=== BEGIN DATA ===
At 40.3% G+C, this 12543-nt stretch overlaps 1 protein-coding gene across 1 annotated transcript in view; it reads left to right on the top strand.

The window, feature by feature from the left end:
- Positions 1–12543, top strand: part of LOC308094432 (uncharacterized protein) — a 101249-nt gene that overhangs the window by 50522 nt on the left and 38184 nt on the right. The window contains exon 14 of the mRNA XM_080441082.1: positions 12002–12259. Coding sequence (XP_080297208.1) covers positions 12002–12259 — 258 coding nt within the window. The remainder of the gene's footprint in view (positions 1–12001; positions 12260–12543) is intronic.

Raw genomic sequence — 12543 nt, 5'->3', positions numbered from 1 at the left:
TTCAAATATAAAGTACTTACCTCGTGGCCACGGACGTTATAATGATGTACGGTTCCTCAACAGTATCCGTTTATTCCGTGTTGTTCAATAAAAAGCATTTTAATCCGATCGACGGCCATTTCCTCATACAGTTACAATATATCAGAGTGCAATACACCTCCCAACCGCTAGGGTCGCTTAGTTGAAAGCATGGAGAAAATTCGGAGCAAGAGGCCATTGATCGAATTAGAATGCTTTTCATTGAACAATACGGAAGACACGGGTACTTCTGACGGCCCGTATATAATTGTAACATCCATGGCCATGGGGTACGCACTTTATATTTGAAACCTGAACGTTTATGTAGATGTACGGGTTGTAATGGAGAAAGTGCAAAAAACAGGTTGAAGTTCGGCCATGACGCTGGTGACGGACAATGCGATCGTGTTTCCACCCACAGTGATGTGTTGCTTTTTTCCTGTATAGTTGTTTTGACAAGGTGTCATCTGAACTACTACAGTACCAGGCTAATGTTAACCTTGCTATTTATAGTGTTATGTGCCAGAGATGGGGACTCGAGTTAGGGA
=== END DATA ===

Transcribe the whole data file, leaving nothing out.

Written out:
At 40.3% G+C, this 12543-nt stretch overlaps 1 protein-coding gene across 1 annotated transcript in view; it reads left to right on the top strand.

The window, feature by feature from the left end:
- Positions 1–12543, top strand: part of LOC308094432 (uncharacterized protein) — a 101249-nt gene that overhangs the window by 50522 nt on the left and 38184 nt on the right. The window contains exon 14 of the mRNA XM_080441082.1: positions 12002–12259. Coding sequence (XP_080297208.1) covers positions 12002–12259 — 258 coding nt within the window. The remainder of the gene's footprint in view (positions 1–12001; positions 12260–12543) is intronic.

Raw genomic sequence — 12543 nt, 5'->3', positions numbered from 1 at the left:
TTCAAATATAAAGTACTTACCTCGTGGCCACGGACGTTATAATGATGTACGGTTCCTCAACAGTATCCGTTTATTCCGTGTTGTTCAATAAAAAGCATTTTAATCCGATCGACGGCCATTTCCTCATACAGTTACAATATATCAGAGTGCAATACACCTCCCAACCGCTAGGGTCGCTTAGTTGAAAGCATGGAGAAAATTCGGAGCAAGAGGCCATTGATCGAATTAGAATGCTTTTCATTGAACAATACGGAAGACACGGGTACTTCTGACGGCCCGTATATAATTGTAACATCCATGGCCATGGGGTACGCACTTTATATTTGAAACCTGAACGTTTATGTAGATGTACGGGTTGTAATGGAGAAAGTGCAAAAAACAGGTTGAAGTTCGGCCATGACGCTGGTGACGGACAATGCGATCGTGTTTCCACCCACAGTGATGTGTTGCTTTTTTCCTGTATAGTTGTTTTGACAAGGTGTCATCTGAACTACTACAGTACCAGGCTAATGTTAACCTTGCTATTTATAGTGTTATGTGCCAGAGATGGGGACTCGAGTTAGGGA